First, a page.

This means that the demand for both primary and higher education (backed by the readiness to pay for it, even out of future earnings if necessary) will be be huge, along with demand for other basic needs like food, clothing, shelter, healthcare and communication. The state education system neither has the funds nor the efficiency to meet this demand. The unorganised private sector which currently comprises the major chunk of the education sector is ridden with quality and scalability problems. Organised private sector players will have to rise to the challenge sooner or later. The organised private sector is active with multiple large players and multiple models in all other basic sectors (food, clothing, shelter, communication etc.) but not education yet. The Reliance group's foray into education is a very small step (don't know if they have a larger game plan in the education sector).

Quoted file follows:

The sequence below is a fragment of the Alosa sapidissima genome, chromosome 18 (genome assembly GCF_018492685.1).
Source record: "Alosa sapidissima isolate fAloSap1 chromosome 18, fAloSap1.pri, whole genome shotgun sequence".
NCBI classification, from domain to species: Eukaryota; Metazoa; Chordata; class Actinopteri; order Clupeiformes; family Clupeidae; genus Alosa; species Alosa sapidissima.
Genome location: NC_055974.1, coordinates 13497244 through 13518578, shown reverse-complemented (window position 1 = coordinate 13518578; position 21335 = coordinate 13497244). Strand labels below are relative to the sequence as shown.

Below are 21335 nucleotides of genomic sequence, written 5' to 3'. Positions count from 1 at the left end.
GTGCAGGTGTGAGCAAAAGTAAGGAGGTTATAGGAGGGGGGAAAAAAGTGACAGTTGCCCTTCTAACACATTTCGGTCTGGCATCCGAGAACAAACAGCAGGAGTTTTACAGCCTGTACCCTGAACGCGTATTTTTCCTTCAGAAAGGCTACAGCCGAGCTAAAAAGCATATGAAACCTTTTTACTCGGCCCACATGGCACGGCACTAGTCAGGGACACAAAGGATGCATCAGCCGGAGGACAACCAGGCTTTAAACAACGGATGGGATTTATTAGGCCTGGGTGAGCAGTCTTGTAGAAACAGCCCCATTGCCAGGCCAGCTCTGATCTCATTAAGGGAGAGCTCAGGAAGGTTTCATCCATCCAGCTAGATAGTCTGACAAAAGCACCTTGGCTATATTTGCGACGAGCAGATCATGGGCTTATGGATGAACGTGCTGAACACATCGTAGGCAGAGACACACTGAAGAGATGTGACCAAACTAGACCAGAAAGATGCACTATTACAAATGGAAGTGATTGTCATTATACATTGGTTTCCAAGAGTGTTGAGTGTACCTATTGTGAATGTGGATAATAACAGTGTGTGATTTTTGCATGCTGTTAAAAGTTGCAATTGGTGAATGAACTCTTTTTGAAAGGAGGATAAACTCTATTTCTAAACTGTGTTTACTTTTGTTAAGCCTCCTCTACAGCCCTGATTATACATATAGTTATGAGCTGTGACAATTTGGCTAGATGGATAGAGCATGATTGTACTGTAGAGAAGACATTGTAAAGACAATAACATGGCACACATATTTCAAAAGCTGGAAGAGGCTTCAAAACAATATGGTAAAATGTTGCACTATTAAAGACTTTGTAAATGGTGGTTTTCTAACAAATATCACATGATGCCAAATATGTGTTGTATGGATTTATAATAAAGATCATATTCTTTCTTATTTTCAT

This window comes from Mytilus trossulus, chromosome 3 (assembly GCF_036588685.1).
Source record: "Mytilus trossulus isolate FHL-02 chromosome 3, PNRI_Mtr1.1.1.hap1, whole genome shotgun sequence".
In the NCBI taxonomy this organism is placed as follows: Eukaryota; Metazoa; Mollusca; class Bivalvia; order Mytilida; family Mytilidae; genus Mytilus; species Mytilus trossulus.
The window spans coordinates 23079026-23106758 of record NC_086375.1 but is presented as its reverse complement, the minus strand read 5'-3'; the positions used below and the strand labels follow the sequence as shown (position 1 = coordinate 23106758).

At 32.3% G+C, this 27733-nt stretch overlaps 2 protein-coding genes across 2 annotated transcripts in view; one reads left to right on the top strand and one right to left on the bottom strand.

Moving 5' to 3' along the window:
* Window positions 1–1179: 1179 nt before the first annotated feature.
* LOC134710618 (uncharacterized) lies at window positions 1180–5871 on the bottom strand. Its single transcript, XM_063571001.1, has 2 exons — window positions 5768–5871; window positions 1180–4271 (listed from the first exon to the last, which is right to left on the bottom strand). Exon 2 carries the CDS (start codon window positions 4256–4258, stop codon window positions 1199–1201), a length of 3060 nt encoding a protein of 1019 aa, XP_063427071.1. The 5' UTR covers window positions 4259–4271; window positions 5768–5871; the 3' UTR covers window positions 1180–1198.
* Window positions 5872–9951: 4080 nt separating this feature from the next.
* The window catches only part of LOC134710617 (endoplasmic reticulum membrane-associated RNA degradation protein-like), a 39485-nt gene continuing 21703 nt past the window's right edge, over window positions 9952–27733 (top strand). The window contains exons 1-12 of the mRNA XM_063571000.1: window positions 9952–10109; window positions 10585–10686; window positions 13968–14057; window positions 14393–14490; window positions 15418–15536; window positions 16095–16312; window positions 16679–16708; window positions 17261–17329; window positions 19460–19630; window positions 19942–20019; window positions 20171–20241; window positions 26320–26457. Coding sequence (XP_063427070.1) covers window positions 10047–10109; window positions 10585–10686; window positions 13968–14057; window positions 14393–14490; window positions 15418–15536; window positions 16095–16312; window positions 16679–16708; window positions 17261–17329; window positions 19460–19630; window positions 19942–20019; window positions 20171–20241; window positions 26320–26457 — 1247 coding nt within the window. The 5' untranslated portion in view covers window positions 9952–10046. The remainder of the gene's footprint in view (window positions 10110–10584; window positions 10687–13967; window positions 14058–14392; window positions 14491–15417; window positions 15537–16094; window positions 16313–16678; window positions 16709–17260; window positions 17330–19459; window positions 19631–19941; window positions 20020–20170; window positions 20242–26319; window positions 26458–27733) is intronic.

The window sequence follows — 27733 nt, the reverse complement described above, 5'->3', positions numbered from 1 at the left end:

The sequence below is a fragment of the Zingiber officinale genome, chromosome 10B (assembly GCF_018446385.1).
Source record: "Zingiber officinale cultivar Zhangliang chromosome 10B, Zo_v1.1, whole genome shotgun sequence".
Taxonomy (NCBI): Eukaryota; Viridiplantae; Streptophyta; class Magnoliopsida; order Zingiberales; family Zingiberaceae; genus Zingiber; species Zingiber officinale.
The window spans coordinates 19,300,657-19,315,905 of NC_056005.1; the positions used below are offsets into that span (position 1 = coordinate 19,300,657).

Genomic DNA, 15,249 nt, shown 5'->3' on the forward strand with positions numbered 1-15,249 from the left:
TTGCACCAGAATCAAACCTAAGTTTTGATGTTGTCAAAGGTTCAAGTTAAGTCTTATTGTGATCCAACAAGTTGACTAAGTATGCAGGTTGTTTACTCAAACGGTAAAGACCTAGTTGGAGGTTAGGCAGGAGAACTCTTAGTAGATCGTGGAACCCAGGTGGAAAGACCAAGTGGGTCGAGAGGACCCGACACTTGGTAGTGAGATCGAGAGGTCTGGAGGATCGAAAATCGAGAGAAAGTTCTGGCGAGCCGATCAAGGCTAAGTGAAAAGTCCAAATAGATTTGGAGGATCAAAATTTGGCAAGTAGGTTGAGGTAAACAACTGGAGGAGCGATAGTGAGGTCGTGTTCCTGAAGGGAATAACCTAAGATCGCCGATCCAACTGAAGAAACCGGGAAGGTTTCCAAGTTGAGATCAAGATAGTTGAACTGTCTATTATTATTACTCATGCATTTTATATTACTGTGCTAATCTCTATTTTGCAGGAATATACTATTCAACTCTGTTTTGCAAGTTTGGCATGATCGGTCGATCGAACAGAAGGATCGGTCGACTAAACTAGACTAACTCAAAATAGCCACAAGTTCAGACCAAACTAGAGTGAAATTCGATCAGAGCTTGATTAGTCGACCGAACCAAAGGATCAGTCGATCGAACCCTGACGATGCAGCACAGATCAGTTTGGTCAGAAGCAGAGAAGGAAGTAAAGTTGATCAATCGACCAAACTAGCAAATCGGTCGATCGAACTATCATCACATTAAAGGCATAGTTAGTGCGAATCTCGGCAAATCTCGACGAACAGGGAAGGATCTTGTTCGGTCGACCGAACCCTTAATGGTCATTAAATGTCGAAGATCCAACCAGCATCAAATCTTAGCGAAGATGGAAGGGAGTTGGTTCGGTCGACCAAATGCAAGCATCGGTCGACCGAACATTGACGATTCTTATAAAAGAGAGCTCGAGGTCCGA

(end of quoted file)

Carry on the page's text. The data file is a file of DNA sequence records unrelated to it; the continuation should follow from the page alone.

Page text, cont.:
An incipient liberal awakening in India

Last Thursday, I attended the second Minoo Masani Memorial Lecture at the Bharatiya Vidya Bhavan auditorium in Chennai, organised by the Indian Liberal Group (ILG). The speaker was N. Vittal and he spoke on "Corruption mocks at liberalisation" (I will post a summary of the lecture separately). The ILG seems to be fairly well organised and I plan to become a member of the ILG myself, but they are apolitical in the sense of not formally being or wanting to be a political party.

For a couple of years, I have been thinking about the need/opportunity for a new political party with a liberal stance driven by a new set of people outside the current political class. After learning about the ILG, I did a little bit of googling and came across a very interesting "business plan" (ppt - 350 kb) for a new political party in India - a liberal party.

There is in fact quite a comprehensive web site already up for the Liberal Party of India, which is yet to be launched. This initiative is being driven by Sanjeev Sabhlok and the India Policy Institute.

A workshop and seminar are planned for early January 2004 to propose "India's liberal political strategy: 2004 and beyond" for consideration and as a lead-up to the launch of the political party.

It is encouraging to seem some activity towards building a liberal movement in India.